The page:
Aging is not ‘lost youth’ but a new stage of opportunity and strength.
It’s a winter Saturday morning, dreary and grey and bare. Outside my window I look down on my garden; the trees bare, branches arcing and cascading with delicate, raw beauty. The rose bushes are pruned, the soft flesh of the grapefruits fall with an ugly crash to the grass below. Verdant reen grass, green shrubs, green moss landscape my view, with little other color to brighten my spirits. The bones of the garden are exposed in all their raw and graceful and startling vulnerability, green but not growing. We both are waiting to bloom.
Outside my window I set up a new bird feeder this winter, right next to the birdbath. I carefully filled it with seed, positioned it next to the safe haven of a Lavatera bush, under the bare bones of the pistache tree. I’ve followed all the steps, but still the birds flit and fly around it. Not one is perching this winter. They won’t stop where I want them to. They refuse to land. What do they have to fear? Maybe they know something I don’t.
This winter, I’m in my 50th year of this life, fifty years of aging gracefully. I can feel it in my bones, in the sinew of my shoulder, in the crick in my back when I bend down to clip the fragrant narcissus blooming in my backyard bed. It’s hard, this aging. It’s hard when Facebook flashes images of my youth; class photos from elementary school, sixteen-year-old sojourns to Stinson Beach, the goth days that stilled my soul. I click and eagerly ingest the memory, scan the photos for others I recognize in their youth. Sometimes I see them aging gracefully, too.
People see my photos and say I haven’t changed. But it stuns me, really. Physically, maybe not so much- a few pounds heavier, my face a bit fuller, my breasts a bit lower and my body baring the glorious work of motherhood. But inside, sometimes I don’t even recognize myself. I feel the stripping down happening this year, the leaves falling to the ground and in place, my bark, my branches growing and reaching and sometimes fracturing and not caring who sees.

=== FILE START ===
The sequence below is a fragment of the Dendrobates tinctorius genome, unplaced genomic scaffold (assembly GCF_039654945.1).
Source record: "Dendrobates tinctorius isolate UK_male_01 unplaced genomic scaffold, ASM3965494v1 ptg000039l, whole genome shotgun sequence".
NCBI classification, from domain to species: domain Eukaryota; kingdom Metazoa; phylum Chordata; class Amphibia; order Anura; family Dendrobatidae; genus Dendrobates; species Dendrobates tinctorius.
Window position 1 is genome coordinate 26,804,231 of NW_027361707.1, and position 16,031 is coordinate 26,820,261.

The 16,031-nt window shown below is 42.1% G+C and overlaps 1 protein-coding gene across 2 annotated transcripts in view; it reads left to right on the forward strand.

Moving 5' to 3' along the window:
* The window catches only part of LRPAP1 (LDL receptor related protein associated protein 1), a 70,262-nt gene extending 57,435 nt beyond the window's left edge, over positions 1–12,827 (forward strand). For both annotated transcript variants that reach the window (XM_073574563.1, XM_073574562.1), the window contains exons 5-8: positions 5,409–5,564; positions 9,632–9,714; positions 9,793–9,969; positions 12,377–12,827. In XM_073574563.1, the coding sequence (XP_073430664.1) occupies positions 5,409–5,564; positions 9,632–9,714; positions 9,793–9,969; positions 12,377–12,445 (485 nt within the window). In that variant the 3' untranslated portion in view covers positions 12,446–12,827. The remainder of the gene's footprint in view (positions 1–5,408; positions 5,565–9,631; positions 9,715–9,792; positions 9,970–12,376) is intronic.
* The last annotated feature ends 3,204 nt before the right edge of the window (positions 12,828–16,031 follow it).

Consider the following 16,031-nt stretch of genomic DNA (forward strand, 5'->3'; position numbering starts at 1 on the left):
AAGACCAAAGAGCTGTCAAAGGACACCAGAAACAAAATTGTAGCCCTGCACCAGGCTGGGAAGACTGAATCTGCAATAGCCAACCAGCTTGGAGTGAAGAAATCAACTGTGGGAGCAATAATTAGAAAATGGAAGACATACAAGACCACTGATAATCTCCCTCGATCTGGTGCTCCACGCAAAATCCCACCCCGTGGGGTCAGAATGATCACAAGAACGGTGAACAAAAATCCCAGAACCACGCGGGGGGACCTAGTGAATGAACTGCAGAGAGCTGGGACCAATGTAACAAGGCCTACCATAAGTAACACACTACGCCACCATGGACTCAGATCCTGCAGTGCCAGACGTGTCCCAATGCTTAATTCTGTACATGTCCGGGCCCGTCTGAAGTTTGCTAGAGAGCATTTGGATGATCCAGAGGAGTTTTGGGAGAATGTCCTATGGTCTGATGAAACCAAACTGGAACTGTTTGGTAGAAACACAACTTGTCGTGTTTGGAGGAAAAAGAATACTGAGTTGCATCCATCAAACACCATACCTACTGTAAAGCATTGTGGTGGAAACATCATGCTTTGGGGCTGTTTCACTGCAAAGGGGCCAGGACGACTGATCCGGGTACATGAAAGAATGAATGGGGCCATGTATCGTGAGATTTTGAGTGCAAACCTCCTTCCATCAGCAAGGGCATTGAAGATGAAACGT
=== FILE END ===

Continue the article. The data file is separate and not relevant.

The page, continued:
I see my daughter’s face, clean and fresh and smiling. Her friends look just like her, really. Their eyes shine with the wisdom of college freshmen, off and eager and full of the energy that youth and growth offers. Her second decade, her time when the world is brimming with experiences, her mind teetering with the excitement of a new home, a new school, a new love.
My son towers over me, long and lanky and grinning with the kind of smile that makes me wonder. His eyes gaze with an old wisdom yet his body pulsates with the youthful need to move, to skate, to ski. His time when dreams deferred have altered his course, his world changing and he is riding it out, gracefully.
I tell my middle school students that well behaved women rarely make history. I write and read and teach and share my stories, feeling bits of raw bone shining through. I prune and rake and weed and dig, waiting to bloom, to wake up, to uncover the beauty, to expose the substance, to pull off the overgrowth. To strip down to my core, to discover the beauty of aging gracefully.
Fifty years, an indicator of a number of breaths and beats and moments my body as been growing, aging, learning. Can you see the grey and the lines and the wisdom that comes with half a century of work?
I won’t stop. I have nothing to fear.
I have everything to learn.
Can you see ME?